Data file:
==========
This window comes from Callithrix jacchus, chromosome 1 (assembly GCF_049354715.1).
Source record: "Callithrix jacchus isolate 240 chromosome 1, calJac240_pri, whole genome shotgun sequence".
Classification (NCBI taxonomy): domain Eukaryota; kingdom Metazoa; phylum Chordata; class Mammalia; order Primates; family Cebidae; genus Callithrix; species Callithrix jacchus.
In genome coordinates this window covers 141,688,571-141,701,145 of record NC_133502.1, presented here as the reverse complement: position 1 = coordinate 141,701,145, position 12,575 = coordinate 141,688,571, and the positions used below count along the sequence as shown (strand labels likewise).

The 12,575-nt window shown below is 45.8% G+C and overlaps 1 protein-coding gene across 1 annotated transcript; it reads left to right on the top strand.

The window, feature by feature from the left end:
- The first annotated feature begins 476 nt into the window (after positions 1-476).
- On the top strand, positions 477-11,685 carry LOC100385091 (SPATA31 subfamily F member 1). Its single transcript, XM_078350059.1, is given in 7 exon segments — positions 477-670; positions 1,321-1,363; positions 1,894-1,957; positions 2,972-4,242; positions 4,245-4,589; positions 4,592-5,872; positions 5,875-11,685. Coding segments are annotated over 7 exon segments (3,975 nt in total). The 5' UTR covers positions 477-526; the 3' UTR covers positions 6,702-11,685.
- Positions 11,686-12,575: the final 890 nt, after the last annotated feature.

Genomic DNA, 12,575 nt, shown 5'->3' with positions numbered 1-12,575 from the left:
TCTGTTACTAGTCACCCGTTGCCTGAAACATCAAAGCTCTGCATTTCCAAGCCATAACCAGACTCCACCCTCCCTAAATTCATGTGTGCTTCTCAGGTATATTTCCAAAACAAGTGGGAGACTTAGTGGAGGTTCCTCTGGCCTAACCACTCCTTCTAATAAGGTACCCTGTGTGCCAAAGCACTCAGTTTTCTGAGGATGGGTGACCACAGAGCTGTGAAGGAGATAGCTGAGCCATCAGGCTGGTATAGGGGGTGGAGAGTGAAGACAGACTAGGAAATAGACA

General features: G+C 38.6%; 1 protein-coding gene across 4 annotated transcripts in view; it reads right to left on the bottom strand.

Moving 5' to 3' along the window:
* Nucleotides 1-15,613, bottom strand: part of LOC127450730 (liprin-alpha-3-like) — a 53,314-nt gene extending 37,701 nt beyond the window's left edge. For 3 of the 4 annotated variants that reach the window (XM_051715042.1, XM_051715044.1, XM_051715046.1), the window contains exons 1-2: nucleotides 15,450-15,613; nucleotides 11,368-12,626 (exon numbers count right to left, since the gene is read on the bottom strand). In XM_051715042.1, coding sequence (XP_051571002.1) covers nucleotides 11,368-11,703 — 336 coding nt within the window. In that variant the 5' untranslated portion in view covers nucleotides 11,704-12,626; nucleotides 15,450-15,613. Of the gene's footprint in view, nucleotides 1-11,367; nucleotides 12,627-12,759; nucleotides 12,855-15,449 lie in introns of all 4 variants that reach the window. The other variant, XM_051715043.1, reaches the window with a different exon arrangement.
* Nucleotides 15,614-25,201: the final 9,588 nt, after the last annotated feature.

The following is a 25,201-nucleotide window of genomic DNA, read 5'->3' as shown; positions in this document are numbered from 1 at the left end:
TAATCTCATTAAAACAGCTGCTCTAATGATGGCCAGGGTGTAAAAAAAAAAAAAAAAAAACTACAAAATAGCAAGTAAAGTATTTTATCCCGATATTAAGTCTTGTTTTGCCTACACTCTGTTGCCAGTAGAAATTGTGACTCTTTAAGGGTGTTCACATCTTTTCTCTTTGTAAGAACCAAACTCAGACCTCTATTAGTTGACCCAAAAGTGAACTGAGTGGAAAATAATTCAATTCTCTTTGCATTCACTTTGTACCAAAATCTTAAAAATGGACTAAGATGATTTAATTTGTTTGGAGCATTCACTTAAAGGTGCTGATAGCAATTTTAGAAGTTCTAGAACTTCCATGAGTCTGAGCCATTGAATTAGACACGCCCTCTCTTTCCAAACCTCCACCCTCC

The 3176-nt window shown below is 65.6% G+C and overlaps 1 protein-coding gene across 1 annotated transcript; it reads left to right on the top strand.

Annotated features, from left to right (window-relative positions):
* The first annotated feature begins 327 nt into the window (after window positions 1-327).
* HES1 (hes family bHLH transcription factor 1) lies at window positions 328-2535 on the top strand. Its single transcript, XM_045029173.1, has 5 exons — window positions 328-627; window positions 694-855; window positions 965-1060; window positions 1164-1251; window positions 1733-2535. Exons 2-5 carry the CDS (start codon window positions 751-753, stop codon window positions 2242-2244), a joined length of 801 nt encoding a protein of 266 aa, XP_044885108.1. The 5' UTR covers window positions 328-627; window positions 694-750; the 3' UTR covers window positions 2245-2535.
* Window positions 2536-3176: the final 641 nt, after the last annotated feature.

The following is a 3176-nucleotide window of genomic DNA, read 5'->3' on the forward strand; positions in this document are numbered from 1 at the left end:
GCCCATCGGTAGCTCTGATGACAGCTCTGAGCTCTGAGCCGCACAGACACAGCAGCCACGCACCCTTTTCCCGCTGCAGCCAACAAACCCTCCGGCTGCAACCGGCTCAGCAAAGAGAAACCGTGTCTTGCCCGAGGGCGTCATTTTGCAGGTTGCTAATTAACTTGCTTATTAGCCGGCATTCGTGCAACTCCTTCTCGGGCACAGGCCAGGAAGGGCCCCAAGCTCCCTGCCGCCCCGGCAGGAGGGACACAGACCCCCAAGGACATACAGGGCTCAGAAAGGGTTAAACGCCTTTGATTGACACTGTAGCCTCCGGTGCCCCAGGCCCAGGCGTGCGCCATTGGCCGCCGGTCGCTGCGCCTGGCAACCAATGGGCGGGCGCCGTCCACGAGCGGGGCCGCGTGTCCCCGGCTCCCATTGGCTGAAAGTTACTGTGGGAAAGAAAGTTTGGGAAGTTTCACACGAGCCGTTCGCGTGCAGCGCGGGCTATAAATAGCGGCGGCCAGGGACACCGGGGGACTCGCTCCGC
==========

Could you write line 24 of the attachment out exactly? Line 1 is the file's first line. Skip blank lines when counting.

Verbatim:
GCCCATCGGTAGCTCTGATGACAGCTCTGAGCTCTGAGCCGCACAGACACAGCAGCCACGCACCCTTTTCCCGCTGCAGCCAACAAACCCTCCGGCTGCAACCGGCTCAGCAAAGAGAAACCGTGTCTTGCCCGAGGGCGTCATTTTGCAGGTTGCTAATTAACTTGCTTATTAGCCGGCATTCGTGCAACTCCTTCTCGGGCACAGGCCAGGAAGGGCCCCAAGCTCCCTGCCGCCCCGGCAGGAGGGACACAGACCCCCAAGGACATACAGGGCTCAGAAAGGGTTAAACGCCTTTGATTGACACTGTAGCCTCCGGTGCCCCAGGCCCAGGCGTGCGCCATTGGCCGCCGGTCGCTGCGCCTGGCAACCAATGGGCGGGCGCCGTCCACGAGCGGGGCCGCGTGTCCCCGGCTCCCATTGGCTGAAAGTTACTGTGGGAAAGAAAGTTTGGGAAGTTTCACACGAGCCGTTCGCGTGCAGCGCGGGCTATAAATAGCGGCGGCCAGGGACACCGGGGGACTCGCTCCGC